These signature strengths of Tillmans's practice are perhaps no better expressed than in his first museum survey in North America, a traveling mid-career retrospective originating at the MCA in Chicago, and currently on view at the Hammer Museum in Los Angeles (co-organized by Russell Fergusson and Dominic Molon). Although in this case, both the terms "traveling" and "retrospective" are perhaps misnomers, as only a minority of the work appeared at both venues in identical form, and no strict chronological or categorical logic is overtly proposed. Instead, Tillmans employs his signature approach to the gallery, which is something between that of "installation" and exhibition. Carefully avoiding the isolation of any work, Tillmans proposes each photograph as a momentary stopping point in a larger movement through the show, situating the viewer in a precarious position between distraction and contemplation, forcing them to undertake an interpretive selection process similar to what one would imagine he engaged in while making the images. Tillmans has always used the exhibition context to interweave old and new work, each iteration of his practice acting as a reshuffling of the familiar and the unfamiliar, an operation also at work in his treatment of individual images. His recent "Empire (Punk)", is one such example, in which one of his more iconic early photographs appears as a blown up fax transmission, the clear-eyed lens description of the original sacrificed to the digital artifacts of the fax machine. These momentary echoes of previous moments of reception employ individual photographs as component parts of a system that constantly performs a reexamination and retelling of its own procedures. His constellations of disparate recollections evoke the hybridized cinematic practices of late twentieth century experimental film. The works of Hollis Frampton, Morgan Fisher, Chris Marker and Yvonne Rainer each displayed an equally promiscuous notion of their medium, weaving together found images, quasi-autobiographical narration and abstraction into a materially based subjectivity that rejected the genre-based purism of their contemporaries, and opted instead for the subtle negotiation with the medium's specific confines.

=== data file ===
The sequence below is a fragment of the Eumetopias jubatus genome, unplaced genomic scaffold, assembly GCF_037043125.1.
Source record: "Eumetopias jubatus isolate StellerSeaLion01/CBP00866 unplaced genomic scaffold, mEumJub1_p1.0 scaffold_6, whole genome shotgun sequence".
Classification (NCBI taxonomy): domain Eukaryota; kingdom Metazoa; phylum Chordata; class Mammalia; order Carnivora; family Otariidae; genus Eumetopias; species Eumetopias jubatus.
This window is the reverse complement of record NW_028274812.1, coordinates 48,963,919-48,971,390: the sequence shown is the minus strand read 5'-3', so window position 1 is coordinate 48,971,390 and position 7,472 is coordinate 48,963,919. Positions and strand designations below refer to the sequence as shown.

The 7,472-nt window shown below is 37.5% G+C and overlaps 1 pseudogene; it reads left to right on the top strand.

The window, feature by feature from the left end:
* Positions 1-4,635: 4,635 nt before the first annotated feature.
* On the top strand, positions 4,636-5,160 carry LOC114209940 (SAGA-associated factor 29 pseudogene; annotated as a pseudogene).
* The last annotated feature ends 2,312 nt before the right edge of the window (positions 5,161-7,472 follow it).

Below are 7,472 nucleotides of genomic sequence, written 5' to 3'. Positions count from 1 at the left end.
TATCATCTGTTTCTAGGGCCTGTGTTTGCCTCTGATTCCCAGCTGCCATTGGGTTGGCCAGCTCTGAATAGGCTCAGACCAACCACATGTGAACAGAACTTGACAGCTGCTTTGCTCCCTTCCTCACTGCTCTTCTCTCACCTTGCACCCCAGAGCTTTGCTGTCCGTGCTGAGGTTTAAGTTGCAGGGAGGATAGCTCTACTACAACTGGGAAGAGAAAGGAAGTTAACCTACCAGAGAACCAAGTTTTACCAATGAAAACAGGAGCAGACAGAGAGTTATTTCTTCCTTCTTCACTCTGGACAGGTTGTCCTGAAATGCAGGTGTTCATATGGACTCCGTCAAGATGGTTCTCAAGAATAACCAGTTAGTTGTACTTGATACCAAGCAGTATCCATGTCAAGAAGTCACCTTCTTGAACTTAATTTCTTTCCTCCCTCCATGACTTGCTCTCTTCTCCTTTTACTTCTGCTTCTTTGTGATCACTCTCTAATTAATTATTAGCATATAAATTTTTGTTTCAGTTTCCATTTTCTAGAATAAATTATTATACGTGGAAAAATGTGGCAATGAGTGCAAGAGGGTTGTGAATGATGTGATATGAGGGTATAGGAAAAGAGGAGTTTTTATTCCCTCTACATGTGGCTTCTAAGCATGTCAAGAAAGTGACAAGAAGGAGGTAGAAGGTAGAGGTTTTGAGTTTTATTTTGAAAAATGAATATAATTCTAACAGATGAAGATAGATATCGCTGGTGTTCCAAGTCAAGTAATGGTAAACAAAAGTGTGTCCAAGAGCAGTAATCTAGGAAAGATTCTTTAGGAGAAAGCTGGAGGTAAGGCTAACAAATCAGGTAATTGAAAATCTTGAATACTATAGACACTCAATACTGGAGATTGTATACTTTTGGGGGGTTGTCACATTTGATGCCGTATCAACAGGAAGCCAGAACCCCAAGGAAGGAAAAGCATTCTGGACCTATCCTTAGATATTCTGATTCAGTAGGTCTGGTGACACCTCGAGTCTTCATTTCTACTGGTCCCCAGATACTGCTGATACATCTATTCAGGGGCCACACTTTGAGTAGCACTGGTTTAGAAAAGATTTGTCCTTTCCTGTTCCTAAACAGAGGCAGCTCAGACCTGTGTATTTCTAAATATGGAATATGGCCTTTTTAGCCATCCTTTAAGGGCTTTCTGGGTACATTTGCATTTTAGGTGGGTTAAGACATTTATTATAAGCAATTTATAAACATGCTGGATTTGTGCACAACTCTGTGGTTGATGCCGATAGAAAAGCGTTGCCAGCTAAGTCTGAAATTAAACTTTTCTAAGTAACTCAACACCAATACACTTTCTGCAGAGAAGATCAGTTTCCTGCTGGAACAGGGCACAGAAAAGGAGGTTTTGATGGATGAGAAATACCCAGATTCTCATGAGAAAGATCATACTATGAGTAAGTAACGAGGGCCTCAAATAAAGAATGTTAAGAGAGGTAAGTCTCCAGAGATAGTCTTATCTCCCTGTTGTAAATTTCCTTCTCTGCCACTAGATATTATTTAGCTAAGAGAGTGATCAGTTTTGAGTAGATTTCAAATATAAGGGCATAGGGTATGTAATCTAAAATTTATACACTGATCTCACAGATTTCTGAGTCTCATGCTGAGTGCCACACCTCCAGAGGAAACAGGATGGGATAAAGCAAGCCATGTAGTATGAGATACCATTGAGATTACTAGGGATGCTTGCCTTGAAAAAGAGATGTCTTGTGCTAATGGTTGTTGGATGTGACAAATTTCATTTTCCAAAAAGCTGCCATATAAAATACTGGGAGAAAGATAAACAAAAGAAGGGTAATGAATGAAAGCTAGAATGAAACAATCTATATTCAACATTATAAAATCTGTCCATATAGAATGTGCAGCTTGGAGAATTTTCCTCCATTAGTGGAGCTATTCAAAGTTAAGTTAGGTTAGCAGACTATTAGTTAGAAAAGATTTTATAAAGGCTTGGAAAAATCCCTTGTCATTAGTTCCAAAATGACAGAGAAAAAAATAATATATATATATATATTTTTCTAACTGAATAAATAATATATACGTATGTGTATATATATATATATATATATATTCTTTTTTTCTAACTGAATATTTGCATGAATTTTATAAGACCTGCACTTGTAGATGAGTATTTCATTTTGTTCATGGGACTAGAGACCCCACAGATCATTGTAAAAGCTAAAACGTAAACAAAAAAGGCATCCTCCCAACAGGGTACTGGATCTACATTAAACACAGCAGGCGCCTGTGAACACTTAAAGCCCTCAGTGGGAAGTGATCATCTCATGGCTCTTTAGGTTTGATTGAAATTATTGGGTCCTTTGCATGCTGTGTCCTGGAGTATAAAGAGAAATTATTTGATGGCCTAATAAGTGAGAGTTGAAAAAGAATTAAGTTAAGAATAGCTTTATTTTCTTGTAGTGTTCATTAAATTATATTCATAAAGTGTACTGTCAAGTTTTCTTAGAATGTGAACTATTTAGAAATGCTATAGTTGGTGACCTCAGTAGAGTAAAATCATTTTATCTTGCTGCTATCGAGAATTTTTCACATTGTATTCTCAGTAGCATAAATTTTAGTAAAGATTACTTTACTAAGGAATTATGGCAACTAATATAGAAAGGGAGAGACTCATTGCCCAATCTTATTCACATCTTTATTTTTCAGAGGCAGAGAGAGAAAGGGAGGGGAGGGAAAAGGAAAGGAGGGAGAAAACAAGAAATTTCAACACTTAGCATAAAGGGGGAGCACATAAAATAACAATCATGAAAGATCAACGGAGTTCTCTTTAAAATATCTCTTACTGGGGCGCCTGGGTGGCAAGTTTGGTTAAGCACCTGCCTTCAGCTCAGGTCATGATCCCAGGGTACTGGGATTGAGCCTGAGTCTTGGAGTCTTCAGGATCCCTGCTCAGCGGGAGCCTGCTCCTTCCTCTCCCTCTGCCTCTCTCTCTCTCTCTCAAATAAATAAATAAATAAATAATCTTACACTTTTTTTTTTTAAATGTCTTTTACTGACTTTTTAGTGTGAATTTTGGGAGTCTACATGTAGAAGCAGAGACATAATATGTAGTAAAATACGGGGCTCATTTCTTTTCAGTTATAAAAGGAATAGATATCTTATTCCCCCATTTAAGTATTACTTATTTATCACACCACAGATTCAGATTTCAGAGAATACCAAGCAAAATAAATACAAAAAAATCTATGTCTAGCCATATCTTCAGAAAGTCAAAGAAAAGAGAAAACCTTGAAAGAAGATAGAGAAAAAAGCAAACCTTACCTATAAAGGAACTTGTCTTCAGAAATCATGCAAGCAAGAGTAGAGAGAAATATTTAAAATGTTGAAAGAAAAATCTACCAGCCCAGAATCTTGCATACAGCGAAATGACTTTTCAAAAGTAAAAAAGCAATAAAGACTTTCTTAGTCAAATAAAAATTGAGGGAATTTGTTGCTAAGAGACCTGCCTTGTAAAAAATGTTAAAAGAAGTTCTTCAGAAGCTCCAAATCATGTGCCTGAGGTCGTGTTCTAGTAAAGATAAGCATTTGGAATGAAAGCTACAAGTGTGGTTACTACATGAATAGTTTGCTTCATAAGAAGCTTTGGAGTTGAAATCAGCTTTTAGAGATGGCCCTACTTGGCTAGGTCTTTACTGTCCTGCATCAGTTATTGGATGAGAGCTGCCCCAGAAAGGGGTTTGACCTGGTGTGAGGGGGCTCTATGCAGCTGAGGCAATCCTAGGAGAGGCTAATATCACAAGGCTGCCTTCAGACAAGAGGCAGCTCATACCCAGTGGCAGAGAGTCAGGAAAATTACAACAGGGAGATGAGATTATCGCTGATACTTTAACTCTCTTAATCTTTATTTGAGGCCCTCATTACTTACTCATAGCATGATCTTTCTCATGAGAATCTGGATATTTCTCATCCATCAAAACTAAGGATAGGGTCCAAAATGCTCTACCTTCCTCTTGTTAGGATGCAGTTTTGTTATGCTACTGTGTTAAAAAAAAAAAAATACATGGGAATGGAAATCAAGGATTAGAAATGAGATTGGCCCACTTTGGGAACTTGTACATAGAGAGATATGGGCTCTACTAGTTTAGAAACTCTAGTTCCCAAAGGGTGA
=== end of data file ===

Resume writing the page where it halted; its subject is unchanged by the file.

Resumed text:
It was this reflexive quality that Craig Owens associated with photography's operation "en abyme", specifically its ability to not only exemplify its own reduplication, but depict it simultaneously. Owens saw this as the void from which the photograph could not escape, an endlessly reduplicated failure of meaning which left only "an overwhelming feeling of absence"  as its foregone conclusion. But Tillmans's repetitions eschew this seemingly inescapable reiteration of nihilistic failure through a rejection of photographic transparency (as he said in a recent interview, "the camera always lies about what is in front of it"), and instead emphasizes the epistemic conditions of display that draw the images together (continuing, "and never lies about what is behind it" ). Distanced from totalized spectacle, and pantomimed objectivity, Tillmans performs a recovery of documentary photography, materialist abstraction and appropriation from their strict delineation by self-anointed purists. Tillmans appears acutely aware that the taxonomic separation and categorization of subjects is the most pervasive form of cultural violence enacted on the marginalized, and that furthermore, this is a process within which photography is uniquely culpable. As the political geography of the United States appears as polarized as ever, purist regimes of righteous indignation and codified cynicism are all too easy to find, even in the art world, where the discussion of politics and form, personal autonomy and public consciousness are often treated as mutually exclusive. Tillmans cheats these dialectics, producing an exhibition that is rigorous without being rigid, and passionately politicized without being didactic. It is this sensibility that Tillmans perfectly timed exhibition draws to the fore, an insight that aesthetic and social divisions are often one and the same.
Wolfgang Tillmans, The Museum of Contemporary Art, Chicago, May 20 - August 20, 2006; Hammer Museum, Los Angeles, September 17, 2006 - January 7, 2007; travelling to the Hirschhorn Museum and Sculpture Garden, Washington D.D., February 15 - Mai 13, 2007.
|||Craig Owens, "Photography "en abyme"", in: Scott Bryson/Barbara Kruger/Lynne Tillman/Jane Weinstock (eds.), Beyond Recognition: Representation, Power, and Culture, Berkeley 1992, p. 26.|
|||From an interview between Wolfgang Tillmans and Mark Wigley, at the Hammer Museum, Los Angeles, September 17th, 2006.|